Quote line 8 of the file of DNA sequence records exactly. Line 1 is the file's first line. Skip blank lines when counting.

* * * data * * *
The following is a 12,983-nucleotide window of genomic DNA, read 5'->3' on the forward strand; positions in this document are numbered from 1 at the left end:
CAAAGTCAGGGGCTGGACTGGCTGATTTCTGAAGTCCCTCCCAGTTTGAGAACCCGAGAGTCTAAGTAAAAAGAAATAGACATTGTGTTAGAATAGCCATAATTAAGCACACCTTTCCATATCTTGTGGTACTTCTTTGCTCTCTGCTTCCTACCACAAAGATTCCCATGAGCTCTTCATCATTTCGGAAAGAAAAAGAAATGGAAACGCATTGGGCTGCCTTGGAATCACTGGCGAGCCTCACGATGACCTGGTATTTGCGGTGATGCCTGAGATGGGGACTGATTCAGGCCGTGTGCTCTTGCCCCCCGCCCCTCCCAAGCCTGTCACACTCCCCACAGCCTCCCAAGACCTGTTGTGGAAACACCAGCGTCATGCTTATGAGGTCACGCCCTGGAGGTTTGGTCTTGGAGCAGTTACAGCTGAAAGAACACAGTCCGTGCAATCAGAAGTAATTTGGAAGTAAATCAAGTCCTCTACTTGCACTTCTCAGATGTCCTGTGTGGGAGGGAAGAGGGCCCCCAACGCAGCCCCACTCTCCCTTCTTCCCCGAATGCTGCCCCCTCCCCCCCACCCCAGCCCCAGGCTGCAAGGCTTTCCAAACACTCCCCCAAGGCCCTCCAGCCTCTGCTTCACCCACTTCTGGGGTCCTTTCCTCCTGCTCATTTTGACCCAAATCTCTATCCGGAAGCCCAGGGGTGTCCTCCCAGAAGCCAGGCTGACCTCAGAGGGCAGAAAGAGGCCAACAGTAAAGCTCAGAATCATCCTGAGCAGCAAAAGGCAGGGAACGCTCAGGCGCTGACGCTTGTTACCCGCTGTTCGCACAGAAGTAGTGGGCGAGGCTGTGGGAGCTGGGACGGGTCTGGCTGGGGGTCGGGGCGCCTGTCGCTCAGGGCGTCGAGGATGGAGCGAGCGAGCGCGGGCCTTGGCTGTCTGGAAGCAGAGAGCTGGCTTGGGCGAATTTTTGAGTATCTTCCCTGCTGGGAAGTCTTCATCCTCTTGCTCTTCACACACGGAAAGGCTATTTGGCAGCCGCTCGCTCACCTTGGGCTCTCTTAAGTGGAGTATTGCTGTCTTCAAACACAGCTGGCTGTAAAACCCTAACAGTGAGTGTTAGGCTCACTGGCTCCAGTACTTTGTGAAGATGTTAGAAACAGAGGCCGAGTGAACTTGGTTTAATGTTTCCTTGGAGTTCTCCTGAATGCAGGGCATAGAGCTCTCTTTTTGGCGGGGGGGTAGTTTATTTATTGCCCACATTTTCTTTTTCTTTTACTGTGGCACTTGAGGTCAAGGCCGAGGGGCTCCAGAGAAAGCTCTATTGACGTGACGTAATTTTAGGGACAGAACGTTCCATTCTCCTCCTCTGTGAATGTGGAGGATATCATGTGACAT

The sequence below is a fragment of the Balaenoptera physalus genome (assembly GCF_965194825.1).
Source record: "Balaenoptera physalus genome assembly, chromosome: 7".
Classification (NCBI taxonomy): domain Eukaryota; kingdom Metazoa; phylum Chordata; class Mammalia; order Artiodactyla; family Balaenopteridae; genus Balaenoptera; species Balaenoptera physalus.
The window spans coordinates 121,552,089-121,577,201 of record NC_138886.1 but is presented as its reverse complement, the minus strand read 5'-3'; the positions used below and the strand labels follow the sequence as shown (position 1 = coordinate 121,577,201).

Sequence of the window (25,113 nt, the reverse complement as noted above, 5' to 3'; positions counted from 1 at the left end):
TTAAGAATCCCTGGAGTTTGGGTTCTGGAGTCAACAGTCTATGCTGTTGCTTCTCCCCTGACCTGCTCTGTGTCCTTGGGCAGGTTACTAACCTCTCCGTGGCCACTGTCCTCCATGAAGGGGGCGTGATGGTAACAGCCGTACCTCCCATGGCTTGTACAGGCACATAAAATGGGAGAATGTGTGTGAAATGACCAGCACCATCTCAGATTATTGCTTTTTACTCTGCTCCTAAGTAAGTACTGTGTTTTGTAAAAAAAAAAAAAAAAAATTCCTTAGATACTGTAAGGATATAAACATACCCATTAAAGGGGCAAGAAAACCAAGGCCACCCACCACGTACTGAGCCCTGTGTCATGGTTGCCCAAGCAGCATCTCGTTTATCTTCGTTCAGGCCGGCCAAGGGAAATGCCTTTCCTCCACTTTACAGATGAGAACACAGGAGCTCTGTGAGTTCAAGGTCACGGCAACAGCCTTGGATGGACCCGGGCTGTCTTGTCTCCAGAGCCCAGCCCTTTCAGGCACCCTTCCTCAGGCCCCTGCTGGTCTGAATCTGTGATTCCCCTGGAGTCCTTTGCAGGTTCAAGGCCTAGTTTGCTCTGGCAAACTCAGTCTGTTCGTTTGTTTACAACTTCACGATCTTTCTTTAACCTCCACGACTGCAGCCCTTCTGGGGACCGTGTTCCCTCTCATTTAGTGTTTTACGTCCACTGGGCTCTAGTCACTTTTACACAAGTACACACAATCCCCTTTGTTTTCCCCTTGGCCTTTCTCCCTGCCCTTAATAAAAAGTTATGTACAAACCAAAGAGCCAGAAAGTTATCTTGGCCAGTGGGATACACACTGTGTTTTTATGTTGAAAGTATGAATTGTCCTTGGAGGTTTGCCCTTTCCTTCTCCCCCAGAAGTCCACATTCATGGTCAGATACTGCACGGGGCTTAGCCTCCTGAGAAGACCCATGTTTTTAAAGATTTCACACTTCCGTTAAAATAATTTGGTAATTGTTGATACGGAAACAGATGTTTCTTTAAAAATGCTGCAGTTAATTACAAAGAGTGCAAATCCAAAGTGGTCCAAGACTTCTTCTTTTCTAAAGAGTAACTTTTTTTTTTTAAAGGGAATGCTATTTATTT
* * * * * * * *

TTAAGAATCCCTGGAGTTTGGGTTCTGGAGTCAACAGTCTATGCTGTTGCTTCTCCCCTGACCTGCTCTGTGTCCTTGGGCAGGTTACTAACCTCTCCGTGGCCACTGTCCTCCATGAAGGGGGCGTGATGGTAACAGCCGTACCTCCCATGGCTTGTACAGGCACATAAAATGGGAGAATGTGTGTGAAATGACCAGCACCATCTCAGATTATTGCTTTTTACTCTGCTCCTAAGTAAGTACTGTGTTTTGTAAAAAAAAAAAAAAAAAATTCCTTAGATACTGTAAGGATATAAACATACCCATTAAAGGGGCAAGAAAACCAAGGCCACCCACCACGTACTGAGCCCTGTGTCATGGTTGCCCAAGCAGCATCTCGTTTATCTTCGTTCAGGCCGGCCAAGGGAAATGCCTTTCCTCCACTTTACAGATGAGAACACAGGAGCTCTGTGAGTTCAAGGTCACGGCAACAGCCTTGGATGGACCCGGGCTGTCTTGTCTCCAGAGCCCAGCCCTTTCAGGCACCCTTCCTCAGGCCCCTGCTGGTCTGAATCTGTGATTCCCCTGGAGTCCTTTGCAGGTTCAAGGCCTAGTTTGCTCTGGCAAACTCAGTCTGTTCGTTTGTTTACAACTTCACGATCTTTCTTTAACCTCCACGACTGCAGCCCTTCTGGGGACCGTGTTCCCTCTCATTTAGTGTTTTACGTCCACTGGGCTCTAGTCACTTTTACACAAGTACACACAATCCCCTTTGTTTTCCCCTTGGCCTTTCTCCCTGCCCTTAATAAAAAGTTATGTACAAACCAAAGAGCCAGAAAGTTATCTTGGCCAGTGGGATACACACTGTGTTTTTATGTTGAAAGTATGAATTGTCCTTGGAGGTTTGCCCTTTCCTTCTCCCCCAGAAGTCCACATTCATGGTCAGATACTGCACGGGGCTTAGCCTCCTGAGAAGACCCATGTTTTTAAAGATTTCACACTTCCGTTAAAATAATTTGGTAATTGTTGATACGGAAACAGATGTTTCTTTAAAAATGCTGCAGTTAATTACAAAGAGTGCAAATCCAAAGTGGTCCAAGACTTCTTCTTTTCTAAAGAGTAACTTTTTTTTTTTAAAGGGAATGCTATTTATTT